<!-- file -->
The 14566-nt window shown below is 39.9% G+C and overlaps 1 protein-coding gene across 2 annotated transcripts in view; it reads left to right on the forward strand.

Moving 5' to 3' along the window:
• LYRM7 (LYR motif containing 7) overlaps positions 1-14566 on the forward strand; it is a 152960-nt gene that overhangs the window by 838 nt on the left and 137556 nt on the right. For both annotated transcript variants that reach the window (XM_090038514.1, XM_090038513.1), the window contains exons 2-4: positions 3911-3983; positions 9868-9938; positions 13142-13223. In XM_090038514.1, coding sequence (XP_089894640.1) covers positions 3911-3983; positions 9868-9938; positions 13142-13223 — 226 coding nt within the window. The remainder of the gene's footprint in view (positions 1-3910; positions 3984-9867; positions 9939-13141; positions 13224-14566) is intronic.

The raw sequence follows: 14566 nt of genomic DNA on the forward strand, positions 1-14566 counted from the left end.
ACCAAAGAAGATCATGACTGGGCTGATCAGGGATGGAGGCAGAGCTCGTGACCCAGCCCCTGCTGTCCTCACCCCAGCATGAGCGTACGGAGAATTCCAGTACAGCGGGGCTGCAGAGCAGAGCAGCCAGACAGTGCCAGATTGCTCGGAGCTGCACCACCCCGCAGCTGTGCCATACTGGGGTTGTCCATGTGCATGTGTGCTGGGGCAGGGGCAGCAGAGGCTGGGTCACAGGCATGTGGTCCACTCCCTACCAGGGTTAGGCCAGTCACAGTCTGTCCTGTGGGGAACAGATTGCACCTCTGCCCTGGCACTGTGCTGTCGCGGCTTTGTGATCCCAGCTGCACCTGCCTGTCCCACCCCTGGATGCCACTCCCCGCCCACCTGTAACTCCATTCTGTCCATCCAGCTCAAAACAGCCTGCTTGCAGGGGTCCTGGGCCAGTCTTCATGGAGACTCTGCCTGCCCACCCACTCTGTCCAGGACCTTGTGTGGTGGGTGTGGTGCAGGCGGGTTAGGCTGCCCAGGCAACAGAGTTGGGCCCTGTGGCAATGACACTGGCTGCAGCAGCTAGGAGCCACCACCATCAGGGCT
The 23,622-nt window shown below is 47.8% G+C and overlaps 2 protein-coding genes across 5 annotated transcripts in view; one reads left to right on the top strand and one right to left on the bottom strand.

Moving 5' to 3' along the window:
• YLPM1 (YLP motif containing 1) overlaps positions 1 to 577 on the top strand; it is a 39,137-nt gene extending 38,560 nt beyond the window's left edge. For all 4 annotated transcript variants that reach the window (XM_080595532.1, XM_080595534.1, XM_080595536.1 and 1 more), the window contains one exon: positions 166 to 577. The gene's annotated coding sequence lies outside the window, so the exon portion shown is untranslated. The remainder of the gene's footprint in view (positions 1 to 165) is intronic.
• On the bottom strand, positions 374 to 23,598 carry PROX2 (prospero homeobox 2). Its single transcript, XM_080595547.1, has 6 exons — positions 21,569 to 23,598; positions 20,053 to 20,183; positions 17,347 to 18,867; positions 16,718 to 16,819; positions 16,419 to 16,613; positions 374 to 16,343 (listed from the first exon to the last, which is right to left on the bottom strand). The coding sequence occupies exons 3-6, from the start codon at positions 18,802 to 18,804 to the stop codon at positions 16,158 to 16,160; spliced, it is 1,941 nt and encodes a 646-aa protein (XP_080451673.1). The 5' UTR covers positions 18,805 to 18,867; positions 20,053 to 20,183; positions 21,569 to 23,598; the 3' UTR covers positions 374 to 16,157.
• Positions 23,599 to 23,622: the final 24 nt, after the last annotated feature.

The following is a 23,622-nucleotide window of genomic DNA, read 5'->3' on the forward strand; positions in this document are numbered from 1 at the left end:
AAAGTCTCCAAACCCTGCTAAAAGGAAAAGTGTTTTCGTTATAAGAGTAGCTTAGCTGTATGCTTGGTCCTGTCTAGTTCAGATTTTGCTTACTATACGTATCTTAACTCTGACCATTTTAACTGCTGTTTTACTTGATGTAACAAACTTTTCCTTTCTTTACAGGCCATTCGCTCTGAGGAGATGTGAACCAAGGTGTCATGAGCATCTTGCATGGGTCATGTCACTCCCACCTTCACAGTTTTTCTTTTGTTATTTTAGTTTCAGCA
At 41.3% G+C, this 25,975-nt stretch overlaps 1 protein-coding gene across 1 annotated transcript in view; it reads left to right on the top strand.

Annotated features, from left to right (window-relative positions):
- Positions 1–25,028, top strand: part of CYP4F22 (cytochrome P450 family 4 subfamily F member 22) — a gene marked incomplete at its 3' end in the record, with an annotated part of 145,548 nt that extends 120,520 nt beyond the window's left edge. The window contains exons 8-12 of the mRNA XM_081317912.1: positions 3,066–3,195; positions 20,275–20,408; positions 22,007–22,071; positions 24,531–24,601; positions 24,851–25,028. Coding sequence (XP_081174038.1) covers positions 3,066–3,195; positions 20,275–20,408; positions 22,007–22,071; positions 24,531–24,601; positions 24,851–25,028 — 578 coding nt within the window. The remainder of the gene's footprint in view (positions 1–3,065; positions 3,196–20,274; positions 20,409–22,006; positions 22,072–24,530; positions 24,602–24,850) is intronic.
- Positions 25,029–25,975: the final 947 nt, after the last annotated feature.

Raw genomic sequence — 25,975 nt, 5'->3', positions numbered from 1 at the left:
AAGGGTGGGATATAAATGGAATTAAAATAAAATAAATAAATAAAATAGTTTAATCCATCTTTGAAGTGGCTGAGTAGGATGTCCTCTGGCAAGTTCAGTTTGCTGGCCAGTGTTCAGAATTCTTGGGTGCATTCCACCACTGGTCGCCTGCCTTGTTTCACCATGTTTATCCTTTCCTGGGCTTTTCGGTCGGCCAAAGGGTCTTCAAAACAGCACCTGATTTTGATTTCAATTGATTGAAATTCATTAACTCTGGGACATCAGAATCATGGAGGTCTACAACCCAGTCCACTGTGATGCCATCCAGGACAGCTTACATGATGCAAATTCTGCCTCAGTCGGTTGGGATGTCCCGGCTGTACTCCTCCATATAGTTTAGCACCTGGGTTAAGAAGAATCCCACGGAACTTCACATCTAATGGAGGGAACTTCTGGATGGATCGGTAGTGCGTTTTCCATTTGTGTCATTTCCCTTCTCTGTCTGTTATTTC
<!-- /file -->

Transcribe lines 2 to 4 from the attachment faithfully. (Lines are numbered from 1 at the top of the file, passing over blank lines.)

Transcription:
Moving 5' to 3' along the window:
• LYRM7 (LYR motif containing 7) overlaps positions 1-14566 on the forward strand; it is a 152960-nt gene that overhangs the window by 838 nt on the left and 137556 nt on the right. For both annotated transcript variants that reach the window (XM_090038514.1, XM_090038513.1), the window contains exons 2-4: positions 3911-3983; positions 9868-9938; positions 13142-13223. In XM_090038514.1, coding sequence (XP_089894640.1) covers positions 3911-3983; positions 9868-9938; positions 13142-13223 — 226 coding nt within the window. The remainder of the gene's footprint in view (positions 1-3910; positions 3984-9867; positions 9939-13141; positions 13224-14566) is intronic.

The raw sequence follows: 14566 nt of genomic DNA on the forward strand, positions 1-14566 counted from the left end.